By Kelly Dearmore
By Jim Schutze
By Rachel Watts
By Lauren Drewes Daniels
By Anna Merlan
By Lee Escobedo
By Alice Laussade
You have to like Chris Mills' songs. You just have to. If for no other reason, you have to like them because he understands that love and hate aren't separated by much, that people make bad choices that can't be easily fixed, that life isn't a series of happy moments. He knows there are people who live lives that end with straight razors plunged into crooked veins, people who would let their kids play with guns because they "don't want to raise another one like me," people who hate where they're from and where they're going, people who "forget to remember to forget." They get involved with women they can't stand and can't get away from, pass out in bars and wake up in strange beds, say things like, "My eyes are blurry/If I had friends they'd all be worried."
Mills gives them enough reason. With the first song's ringing electric guitars and title ("Brand New Day"), Kiss It Goodbye--Mills' third and latest, following 1997's Nobody's Favorite and 1998's Every Night Fight For Your Life--softballs a false sense of hope at listeners, a notion Mills quickly scuttles. As soon as he starts singing, it's clear that it's not a fresh start the title's referring to; it's only another chance to "get burned again." But in the world Mills sings about, lying to yourself and/or ignoring the truth, convincing yourself that, contrary to all available evidence, today will be a better day, well, that's about as good as it gets. Whether the glass is half-empty or half-full is beside the point. All that matters is that it's probably time for another round.
Fact is, you could just read the lyrics and Kiss It Goodbye would be worth coming back to again and again, until every word is as permanent in your memory as your birth date and first kiss. With help from some of Chicago's finest session players, the music is just as good, incorporating everything from million-miles-away power-pop ("All You Ever Do") to tiny scuffles between Dobro and mandolin ("Lips Are Like Poison"). Like his friend Langford, Mills never stays in one place long enough for you to get comfortable, surprising at every turn. Most of the time though, the music is irrelevant: Mills' scruffy twang carries each song on its own, especially on songs such as "Borderline" and the album-closing "Signal/Noise," where it pretty much has to. Even the best backing band in the world can't provide enough cover when you're singing, "Because you're the only thing I've ever loved/But I guess sometimes that just ain't enough."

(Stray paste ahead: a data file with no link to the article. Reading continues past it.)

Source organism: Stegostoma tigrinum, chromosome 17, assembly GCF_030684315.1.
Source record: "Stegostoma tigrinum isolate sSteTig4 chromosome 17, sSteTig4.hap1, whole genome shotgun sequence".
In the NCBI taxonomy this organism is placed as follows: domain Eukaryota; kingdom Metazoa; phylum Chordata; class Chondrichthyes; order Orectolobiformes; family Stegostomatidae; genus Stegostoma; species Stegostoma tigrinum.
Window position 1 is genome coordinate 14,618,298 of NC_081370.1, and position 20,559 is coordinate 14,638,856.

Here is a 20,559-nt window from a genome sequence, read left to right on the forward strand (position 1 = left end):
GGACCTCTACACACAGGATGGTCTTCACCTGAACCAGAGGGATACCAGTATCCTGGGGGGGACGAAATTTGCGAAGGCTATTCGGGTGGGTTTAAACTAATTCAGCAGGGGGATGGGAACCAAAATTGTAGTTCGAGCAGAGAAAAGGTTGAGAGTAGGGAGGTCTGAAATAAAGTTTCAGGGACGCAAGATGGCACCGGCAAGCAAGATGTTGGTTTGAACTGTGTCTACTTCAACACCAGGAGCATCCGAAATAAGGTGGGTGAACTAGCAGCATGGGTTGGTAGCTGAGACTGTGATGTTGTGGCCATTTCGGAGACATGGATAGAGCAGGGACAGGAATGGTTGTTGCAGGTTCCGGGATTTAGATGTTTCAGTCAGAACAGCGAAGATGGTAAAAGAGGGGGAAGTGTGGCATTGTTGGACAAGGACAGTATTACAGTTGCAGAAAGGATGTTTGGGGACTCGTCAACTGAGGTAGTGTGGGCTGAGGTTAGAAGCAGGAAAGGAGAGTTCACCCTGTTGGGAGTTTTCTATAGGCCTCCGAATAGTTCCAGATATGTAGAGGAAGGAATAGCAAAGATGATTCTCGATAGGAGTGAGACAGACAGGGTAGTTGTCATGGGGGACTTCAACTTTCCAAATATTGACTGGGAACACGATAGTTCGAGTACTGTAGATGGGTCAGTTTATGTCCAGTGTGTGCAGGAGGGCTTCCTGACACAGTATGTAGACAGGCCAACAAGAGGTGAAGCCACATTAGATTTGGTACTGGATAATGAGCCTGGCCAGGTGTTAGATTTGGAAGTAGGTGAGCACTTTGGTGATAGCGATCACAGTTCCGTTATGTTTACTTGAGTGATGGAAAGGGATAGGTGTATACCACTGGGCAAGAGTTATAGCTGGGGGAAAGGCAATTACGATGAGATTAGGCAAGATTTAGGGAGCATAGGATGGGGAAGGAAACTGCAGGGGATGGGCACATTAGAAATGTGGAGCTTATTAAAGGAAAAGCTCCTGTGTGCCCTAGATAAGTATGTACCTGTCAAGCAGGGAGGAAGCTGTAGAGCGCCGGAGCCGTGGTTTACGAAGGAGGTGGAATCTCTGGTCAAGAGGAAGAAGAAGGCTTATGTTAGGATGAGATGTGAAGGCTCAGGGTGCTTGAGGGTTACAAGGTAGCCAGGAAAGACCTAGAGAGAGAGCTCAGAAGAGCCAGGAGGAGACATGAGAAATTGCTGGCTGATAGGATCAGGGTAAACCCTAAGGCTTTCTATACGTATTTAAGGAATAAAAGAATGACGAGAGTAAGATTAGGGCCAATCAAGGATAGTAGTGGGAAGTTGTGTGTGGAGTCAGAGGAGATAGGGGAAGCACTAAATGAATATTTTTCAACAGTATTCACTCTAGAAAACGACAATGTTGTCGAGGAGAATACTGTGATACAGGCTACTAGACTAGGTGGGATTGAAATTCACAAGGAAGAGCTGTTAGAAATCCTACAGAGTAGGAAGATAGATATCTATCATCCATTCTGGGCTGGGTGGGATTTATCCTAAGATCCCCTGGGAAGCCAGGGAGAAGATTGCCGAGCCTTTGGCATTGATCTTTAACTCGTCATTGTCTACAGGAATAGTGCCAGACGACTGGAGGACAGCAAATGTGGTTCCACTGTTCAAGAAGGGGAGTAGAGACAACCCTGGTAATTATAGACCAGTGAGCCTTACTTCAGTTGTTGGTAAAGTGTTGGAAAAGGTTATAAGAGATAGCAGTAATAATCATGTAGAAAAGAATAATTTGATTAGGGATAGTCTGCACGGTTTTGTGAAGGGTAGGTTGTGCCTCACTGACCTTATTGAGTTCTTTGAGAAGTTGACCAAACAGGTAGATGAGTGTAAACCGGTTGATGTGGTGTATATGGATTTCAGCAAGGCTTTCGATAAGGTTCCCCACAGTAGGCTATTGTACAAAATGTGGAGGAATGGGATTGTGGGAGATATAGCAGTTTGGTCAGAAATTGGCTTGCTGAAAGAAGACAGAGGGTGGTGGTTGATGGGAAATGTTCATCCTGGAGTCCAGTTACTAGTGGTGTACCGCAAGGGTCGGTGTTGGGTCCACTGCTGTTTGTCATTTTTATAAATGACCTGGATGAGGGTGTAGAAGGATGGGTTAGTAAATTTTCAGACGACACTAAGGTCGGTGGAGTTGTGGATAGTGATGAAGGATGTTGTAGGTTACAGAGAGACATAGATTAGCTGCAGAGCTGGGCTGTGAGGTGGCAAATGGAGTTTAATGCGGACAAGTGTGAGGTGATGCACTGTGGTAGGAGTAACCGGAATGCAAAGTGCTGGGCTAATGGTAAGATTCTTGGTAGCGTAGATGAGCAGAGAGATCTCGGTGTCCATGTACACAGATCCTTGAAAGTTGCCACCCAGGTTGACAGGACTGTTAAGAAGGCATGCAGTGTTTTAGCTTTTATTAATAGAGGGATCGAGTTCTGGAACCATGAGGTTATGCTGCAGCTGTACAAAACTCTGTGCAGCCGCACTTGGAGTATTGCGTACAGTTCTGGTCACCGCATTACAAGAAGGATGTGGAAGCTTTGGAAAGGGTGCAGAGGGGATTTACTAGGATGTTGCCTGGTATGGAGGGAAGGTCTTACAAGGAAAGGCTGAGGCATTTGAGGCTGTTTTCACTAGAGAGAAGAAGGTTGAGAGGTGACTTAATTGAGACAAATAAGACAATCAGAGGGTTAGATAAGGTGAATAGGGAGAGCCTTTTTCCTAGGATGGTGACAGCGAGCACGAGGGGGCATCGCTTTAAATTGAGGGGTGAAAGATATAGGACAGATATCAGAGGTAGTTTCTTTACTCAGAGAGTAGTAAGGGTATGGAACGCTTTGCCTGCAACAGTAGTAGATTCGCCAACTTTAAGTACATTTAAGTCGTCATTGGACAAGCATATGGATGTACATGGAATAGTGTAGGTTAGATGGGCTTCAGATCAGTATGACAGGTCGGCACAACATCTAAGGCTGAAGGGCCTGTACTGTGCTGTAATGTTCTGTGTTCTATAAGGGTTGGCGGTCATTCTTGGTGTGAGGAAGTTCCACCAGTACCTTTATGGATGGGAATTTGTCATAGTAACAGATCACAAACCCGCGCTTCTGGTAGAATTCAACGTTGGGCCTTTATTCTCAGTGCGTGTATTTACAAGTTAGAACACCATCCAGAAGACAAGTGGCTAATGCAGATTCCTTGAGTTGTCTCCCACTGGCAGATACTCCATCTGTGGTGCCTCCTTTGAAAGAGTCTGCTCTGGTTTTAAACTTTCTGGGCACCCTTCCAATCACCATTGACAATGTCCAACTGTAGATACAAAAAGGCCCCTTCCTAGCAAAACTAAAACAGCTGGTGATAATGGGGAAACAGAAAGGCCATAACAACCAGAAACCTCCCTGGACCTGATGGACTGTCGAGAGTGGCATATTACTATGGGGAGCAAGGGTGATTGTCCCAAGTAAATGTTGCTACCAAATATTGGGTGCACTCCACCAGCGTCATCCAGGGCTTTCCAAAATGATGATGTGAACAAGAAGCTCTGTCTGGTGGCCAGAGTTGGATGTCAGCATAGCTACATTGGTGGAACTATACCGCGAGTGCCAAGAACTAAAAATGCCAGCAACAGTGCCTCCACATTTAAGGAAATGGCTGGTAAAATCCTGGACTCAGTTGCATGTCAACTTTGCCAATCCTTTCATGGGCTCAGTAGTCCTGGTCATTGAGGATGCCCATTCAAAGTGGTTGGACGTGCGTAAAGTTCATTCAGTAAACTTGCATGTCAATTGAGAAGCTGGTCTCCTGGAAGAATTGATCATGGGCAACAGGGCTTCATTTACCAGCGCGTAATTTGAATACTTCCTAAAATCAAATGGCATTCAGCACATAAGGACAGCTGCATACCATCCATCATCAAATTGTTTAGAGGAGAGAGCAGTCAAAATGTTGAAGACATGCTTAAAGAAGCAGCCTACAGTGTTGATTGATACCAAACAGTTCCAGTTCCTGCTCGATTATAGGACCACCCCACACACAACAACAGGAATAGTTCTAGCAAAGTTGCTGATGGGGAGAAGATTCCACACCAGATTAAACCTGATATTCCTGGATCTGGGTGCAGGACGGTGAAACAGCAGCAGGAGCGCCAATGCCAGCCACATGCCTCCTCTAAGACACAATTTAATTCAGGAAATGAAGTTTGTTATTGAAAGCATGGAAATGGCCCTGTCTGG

And no, Mills isn't the main character in all of these songs. If that were true, he probably wouldn't be around to sing them, either stuck in a bottle or a pine box or something like that. But there's enough of him in these songs to make every word hurt, to make every chorus sound like the story of your life. Whether or not it's the story of his life isn't important.